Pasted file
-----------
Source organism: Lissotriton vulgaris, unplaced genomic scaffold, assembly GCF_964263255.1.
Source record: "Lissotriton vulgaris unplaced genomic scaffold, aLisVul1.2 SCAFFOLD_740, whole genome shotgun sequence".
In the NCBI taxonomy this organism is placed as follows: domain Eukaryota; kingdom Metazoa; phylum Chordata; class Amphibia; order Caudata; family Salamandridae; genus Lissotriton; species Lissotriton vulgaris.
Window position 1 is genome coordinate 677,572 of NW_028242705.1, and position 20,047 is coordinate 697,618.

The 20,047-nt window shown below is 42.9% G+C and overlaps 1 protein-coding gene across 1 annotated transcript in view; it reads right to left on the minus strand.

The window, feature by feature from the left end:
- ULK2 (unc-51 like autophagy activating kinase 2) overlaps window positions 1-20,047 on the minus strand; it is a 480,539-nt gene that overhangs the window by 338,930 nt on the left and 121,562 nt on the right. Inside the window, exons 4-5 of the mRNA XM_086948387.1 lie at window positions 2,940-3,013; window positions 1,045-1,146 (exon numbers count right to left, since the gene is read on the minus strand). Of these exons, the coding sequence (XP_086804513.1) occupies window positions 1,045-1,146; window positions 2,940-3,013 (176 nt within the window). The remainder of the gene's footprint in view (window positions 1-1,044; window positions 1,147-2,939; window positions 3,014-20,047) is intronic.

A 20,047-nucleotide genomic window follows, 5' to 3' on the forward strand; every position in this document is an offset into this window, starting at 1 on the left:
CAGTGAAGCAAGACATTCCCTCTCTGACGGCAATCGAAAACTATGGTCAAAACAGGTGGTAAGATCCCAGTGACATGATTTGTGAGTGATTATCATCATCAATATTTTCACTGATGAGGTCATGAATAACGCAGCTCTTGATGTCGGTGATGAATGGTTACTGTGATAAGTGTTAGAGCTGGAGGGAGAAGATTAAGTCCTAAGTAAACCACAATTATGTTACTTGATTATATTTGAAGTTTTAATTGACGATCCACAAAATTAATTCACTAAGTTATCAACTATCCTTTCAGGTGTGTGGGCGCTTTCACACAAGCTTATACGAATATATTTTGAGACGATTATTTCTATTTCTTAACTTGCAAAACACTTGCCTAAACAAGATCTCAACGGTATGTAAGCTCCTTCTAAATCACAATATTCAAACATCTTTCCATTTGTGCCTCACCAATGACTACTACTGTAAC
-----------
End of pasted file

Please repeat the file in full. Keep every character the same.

Source organism: Lissotriton vulgaris, unplaced genomic scaffold, assembly GCF_964263255.1.
Source record: "Lissotriton vulgaris unplaced genomic scaffold, aLisVul1.2 SCAFFOLD_740, whole genome shotgun sequence".
In the NCBI taxonomy this organism is placed as follows: domain Eukaryota; kingdom Metazoa; phylum Chordata; class Amphibia; order Caudata; family Salamandridae; genus Lissotriton; species Lissotriton vulgaris.
Window position 1 is genome coordinate 677,572 of NW_028242705.1, and position 20,047 is coordinate 697,618.

The 20,047-nt window shown below is 42.9% G+C and overlaps 1 protein-coding gene across 1 annotated transcript in view; it reads right to left on the minus strand.

The window, feature by feature from the left end:
- ULK2 (unc-51 like autophagy activating kinase 2) overlaps window positions 1-20,047 on the minus strand; it is a 480,539-nt gene that overhangs the window by 338,930 nt on the left and 121,562 nt on the right. Inside the window, exons 4-5 of the mRNA XM_086948387.1 lie at window positions 2,940-3,013; window positions 1,045-1,146 (exon numbers count right to left, since the gene is read on the minus strand). Of these exons, the coding sequence (XP_086804513.1) occupies window positions 1,045-1,146; window positions 2,940-3,013 (176 nt within the window). The remainder of the gene's footprint in view (window positions 1-1,044; window positions 1,147-2,939; window positions 3,014-20,047) is intronic.

A 20,047-nucleotide genomic window follows, 5' to 3' on the forward strand; every position in this document is an offset into this window, starting at 1 on the left:
CAGTGAAGCAAGACATTCCCTCTCTGACGGCAATCGAAAACTATGGTCAAAACAGGTGGTAAGATCCCAGTGACATGATTTGTGAGTGATTATCATCATCAATATTTTCACTGATGAGGTCATGAATAACGCAGCTCTTGATGTCGGTGATGAATGGTTACTGTGATAAGTGTTAGAGCTGGAGGGAGAAGATTAAGTCCTAAGTAAACCACAATTATGTTACTTGATTATATTTGAAGTTTTAATTGACGATCCACAAAATTAATTCACTAAGTTATCAACTATCCTTTCAGGTGTGTGGGCGCTTTCACACAAGCTTATACGAATATATTTTGAGACGATTATTTCTATTTCTTAACTTGCAAAACACTTGCCTAAACAAGATCTCAACGGTATGTAAGCTCCTTCTAAATCACAATATTCAAACATCTTTCCATTTGTGCCTCACCAATGACTACTACTGTAAC